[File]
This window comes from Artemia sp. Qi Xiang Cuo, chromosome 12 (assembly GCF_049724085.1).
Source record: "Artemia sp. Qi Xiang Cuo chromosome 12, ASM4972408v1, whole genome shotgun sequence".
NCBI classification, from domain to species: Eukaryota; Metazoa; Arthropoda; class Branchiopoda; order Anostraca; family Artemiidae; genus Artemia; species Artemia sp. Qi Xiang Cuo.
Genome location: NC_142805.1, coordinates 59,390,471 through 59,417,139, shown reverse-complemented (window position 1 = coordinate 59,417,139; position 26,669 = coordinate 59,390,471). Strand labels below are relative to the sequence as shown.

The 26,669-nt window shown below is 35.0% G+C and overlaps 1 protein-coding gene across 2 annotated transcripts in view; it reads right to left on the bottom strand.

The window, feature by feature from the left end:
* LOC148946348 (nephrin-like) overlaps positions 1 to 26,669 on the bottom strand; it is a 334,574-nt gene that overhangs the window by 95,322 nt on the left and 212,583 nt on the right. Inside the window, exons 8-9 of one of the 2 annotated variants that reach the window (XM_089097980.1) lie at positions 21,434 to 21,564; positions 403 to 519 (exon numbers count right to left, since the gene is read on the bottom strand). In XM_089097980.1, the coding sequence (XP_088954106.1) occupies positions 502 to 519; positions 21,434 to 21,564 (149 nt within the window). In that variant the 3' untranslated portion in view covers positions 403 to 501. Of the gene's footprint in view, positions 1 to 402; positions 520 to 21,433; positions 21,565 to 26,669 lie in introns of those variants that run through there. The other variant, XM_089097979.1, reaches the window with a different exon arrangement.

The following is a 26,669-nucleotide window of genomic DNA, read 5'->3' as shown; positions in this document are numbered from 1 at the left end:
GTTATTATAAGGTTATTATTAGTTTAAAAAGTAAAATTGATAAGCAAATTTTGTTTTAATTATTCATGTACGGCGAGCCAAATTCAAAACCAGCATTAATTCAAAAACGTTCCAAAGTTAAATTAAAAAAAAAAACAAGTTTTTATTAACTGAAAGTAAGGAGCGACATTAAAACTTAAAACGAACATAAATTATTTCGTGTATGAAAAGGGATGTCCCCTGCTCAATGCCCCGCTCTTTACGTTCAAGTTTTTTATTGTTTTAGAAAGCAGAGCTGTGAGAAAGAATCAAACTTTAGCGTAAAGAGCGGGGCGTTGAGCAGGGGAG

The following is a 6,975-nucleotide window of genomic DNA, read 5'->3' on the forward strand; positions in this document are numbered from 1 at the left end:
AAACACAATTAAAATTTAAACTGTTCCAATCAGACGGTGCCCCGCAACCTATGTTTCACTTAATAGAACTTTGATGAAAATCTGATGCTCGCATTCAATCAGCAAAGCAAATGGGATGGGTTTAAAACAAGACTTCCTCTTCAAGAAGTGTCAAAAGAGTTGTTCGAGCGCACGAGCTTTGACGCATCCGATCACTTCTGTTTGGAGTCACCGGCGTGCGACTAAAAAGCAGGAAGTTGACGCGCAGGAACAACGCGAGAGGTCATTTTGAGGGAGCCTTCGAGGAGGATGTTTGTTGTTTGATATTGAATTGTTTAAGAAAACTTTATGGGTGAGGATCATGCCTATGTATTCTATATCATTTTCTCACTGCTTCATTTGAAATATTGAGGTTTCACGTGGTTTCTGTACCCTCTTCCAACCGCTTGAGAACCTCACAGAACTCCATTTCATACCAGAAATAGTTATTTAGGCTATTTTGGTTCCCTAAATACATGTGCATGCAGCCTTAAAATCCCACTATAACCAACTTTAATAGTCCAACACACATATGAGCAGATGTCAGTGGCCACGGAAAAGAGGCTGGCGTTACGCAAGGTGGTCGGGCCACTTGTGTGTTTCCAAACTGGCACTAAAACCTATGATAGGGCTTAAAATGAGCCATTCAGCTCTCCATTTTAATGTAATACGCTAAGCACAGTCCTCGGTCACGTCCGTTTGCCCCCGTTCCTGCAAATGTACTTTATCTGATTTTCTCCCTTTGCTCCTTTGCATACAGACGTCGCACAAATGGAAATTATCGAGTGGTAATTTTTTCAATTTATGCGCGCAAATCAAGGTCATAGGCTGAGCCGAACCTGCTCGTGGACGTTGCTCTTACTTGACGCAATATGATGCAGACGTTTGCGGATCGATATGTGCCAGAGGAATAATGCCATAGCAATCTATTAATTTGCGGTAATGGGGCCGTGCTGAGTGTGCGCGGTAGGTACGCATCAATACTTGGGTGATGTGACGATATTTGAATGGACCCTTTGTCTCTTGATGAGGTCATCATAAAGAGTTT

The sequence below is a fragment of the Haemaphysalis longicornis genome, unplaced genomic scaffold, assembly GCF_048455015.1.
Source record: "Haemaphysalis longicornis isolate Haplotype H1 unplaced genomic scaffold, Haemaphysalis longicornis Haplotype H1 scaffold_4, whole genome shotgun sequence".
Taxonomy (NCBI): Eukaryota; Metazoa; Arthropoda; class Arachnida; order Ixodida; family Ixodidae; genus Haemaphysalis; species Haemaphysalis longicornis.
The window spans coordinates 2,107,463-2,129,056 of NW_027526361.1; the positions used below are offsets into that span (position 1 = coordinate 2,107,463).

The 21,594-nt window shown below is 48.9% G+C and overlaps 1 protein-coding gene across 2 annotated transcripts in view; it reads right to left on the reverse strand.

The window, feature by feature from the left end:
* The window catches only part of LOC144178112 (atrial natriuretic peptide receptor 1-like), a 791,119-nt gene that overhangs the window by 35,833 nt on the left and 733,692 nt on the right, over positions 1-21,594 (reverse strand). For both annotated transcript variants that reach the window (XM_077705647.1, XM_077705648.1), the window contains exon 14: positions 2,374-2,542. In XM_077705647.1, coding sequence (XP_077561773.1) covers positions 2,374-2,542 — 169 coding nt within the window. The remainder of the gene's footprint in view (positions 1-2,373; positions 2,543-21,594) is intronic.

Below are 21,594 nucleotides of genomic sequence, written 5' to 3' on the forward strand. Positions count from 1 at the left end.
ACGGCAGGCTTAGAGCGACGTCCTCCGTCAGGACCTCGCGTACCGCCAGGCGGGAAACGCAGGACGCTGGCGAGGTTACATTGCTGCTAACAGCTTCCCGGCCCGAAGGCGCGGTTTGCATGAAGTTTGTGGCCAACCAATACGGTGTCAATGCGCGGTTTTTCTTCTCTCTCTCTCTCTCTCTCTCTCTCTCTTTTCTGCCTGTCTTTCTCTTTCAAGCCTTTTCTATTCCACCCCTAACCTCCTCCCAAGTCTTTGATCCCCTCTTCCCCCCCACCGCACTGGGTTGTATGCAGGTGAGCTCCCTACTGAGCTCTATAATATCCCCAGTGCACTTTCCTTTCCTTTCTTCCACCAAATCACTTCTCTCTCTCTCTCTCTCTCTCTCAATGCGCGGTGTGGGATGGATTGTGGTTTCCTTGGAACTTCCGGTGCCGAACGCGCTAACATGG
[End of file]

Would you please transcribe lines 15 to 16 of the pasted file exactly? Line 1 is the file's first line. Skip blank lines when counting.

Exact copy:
The window spans coordinates 2,107,463-2,129,056 of NW_027526361.1; the positions used below are offsets into that span (position 1 = coordinate 2,107,463).

The 21,594-nt window shown below is 48.9% G+C and overlaps 1 protein-coding gene across 2 annotated transcripts in view; it reads right to left on the reverse strand.